UK Home Prices Up But Outlook Remains Poor For 2011

October’s property price spike won’t reverse the overall direction of the UK residential market, which could be headed for a 10 percent drop over the next year. This …

October’s property price spike won’t reverse the overall direction of the UK residential market, which could be headed for a 10 percent drop over the next year. This price slump could suppress supply and prevent steeper decline, but even with optimal interest rates and affordability, market recovery still requires access to lending. See the following article from Property Wire for more on this.

It is certainly no surprise that the latest monthly UK property price index gives out confusing signals with the Halifax showing prices rose in October after falling in September.

The average price of residential property increased 1.8% to £164,919 during October following a 3.7% fall in September, according to the Halifax.

The September fall was the biggest on record but Halifax and others suggest the longer quarterly figures are more reliable that one off monthly data. The Halifax figures show that prices went down 1.2% in the last three months.

Earlier this week the Nationwide reported a monthly 0.7% fall in prices in October and a quarterly decline of 1.5%, the biggest since April last year.

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What the figures do show is that the UK property market is in decline and most experts believe prices will either fall or remain stagnated for the rest of the year and into 2011.

‘Does the 1.8% rebound in house prices in October reported by the Halifax significantly change our view that house prices are likely to soften by around 10% by the end of 2011? In a word, no,’ said Howard Archer of IHS Global Insight.

‘It is not inconsistent with our view that house prices will trend down gradually overall through the final months of 2010 and during 2011 rather than crash, to lose around 10% of their value. Having said that, there may well be significant volatility around an overall gradually declining trend,’ he added.

Martin Ellis, housing economist at the Halifax believes that property price data on a quarterly basis provides a clearer indication of the overall market trends, smoothing out the volatility caused by the reduced number of monthly transactions in all house prices indices’ monthly figures.

He points out that all the major house price indices are indicating an underlying slowdown in house prices notwithstanding a divergence in monthly reporting. ‘There has been a very mixed picture of monthly house price rises and falls throughout 2010, which continued in October,’ he said.

‘An increase in the number of properties available for sale in recent months, together with a decline in demand, has put some downward pressure on prices in recent months. We do not believe that prices are set to fall sharply over a sustained period. Interest rates are likely to remain very low for an extended period, which will continue to support the improved mortgage affordability position for homeowners. Low rates and stable employment levels are benefiting homeowners,’ he added.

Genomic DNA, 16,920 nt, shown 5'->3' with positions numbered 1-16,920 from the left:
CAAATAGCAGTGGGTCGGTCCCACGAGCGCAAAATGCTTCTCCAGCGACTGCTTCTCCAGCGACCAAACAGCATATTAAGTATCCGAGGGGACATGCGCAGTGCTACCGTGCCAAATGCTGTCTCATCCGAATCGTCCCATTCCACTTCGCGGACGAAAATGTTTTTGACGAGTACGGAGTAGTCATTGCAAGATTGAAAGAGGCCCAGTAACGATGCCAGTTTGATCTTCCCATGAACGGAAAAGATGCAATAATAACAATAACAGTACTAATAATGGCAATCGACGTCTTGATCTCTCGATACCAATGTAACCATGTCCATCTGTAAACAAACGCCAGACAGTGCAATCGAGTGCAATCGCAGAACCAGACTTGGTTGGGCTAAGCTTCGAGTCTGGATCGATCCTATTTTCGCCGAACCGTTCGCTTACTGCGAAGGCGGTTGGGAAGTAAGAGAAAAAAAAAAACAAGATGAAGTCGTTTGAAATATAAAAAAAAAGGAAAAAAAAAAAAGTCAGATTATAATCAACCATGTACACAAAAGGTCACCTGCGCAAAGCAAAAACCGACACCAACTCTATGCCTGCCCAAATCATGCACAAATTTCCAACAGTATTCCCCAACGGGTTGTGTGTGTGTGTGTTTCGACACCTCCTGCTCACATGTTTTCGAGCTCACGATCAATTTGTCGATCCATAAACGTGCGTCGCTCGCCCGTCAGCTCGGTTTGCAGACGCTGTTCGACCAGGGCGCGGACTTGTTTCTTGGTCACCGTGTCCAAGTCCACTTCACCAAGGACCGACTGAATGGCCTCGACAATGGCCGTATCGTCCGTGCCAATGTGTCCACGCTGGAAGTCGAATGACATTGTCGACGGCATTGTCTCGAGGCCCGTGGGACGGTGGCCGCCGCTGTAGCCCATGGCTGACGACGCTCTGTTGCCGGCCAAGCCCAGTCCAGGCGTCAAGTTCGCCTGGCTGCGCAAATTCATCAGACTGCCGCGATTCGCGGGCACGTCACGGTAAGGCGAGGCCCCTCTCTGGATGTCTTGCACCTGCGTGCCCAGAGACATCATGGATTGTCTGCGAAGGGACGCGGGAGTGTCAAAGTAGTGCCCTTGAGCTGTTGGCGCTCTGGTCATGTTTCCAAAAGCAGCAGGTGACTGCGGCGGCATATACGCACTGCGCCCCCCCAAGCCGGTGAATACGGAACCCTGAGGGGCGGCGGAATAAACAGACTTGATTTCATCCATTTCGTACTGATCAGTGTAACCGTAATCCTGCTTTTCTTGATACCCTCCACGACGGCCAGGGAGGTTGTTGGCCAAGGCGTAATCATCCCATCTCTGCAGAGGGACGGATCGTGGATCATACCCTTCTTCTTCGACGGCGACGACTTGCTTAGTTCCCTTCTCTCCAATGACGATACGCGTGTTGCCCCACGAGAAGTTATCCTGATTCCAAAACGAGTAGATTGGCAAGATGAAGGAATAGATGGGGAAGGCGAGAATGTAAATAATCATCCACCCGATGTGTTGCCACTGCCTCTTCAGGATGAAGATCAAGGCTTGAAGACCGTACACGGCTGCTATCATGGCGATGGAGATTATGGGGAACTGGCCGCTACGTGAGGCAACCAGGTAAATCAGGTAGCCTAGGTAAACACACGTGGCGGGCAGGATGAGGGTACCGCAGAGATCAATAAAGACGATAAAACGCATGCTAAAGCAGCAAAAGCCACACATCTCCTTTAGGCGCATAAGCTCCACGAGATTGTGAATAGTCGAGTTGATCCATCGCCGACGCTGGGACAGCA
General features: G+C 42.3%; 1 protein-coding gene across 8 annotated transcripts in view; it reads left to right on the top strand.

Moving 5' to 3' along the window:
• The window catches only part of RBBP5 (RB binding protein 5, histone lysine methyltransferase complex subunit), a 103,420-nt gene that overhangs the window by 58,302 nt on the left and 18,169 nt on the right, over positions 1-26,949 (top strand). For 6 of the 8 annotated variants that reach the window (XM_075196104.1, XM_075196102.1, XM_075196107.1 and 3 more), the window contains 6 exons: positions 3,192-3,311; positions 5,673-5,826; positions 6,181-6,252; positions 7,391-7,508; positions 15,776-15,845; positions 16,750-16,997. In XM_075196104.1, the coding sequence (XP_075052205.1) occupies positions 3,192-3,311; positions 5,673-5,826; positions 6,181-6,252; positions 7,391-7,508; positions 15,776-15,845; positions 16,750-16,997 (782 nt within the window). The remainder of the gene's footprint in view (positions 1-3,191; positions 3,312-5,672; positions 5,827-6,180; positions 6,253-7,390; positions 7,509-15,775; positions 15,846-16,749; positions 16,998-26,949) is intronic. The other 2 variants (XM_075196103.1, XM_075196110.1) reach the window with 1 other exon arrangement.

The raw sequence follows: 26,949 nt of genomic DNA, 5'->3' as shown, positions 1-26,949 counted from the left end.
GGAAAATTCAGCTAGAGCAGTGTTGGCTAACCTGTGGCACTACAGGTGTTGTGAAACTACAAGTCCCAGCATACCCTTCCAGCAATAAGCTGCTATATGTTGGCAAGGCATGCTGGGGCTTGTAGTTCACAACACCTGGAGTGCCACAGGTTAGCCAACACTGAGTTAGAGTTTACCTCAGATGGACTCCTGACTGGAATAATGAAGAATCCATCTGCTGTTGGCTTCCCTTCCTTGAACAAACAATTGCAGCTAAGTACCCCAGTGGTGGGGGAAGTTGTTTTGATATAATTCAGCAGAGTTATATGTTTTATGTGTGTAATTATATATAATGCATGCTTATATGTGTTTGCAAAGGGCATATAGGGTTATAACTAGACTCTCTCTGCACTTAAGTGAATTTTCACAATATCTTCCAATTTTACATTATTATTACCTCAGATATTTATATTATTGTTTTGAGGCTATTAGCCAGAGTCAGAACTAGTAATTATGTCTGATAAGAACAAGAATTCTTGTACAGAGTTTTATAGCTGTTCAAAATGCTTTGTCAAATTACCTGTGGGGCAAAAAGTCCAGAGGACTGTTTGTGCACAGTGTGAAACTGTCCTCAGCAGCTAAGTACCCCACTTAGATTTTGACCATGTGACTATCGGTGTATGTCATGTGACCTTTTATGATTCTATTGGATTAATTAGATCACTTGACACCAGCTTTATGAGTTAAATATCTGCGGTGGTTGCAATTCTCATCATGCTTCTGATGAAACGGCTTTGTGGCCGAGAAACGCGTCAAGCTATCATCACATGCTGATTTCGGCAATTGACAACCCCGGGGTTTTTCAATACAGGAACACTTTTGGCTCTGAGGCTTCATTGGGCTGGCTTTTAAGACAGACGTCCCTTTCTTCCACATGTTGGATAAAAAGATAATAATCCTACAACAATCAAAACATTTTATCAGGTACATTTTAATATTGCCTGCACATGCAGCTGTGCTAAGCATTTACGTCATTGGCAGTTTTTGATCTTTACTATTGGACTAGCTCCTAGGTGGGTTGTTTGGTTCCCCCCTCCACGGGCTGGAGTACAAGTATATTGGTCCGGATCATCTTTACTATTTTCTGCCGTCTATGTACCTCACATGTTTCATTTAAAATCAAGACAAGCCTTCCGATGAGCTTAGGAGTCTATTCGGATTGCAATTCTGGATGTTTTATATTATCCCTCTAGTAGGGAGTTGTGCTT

Simon Rubinsohn, chief economist at the Royal Institution of Chartered Surveyors, said that the rise in prices in October was actually the sharpest month on month gain since May 2009 but it needs to be seen in the context of the very weak September figures and the underlying picture is more consistent, with prices continuing to slip on a quarterly comparison and the positive year on year change diminishing.

‘RICS’ forward looking indicators suggest that this softer trend in pricing is likely to continue over the coming months although, if history is anything to go by, supply of properties to the market is likely to drop in this environment. One consequence of such a development is that prices are unlikely to fall very far. More importantly, transaction activity is set to remain at relatively subdued levels,’ he explained.

Jonathan Moore, director of easyroommate, points out that buyers are unable to take advantage of record low interest rates and affordable prices because of a lack of lending and first time buyers cannot afford the large deposits needed for a mortgage in the current climate.

‘Affordable, achievable mortgage finance remains key to re-igniting the recovery and unlocking the first time buyer market,’ he said.

This article has been republished from Property Wire. You can also view this article at
Property Wire, an international real estate news site.

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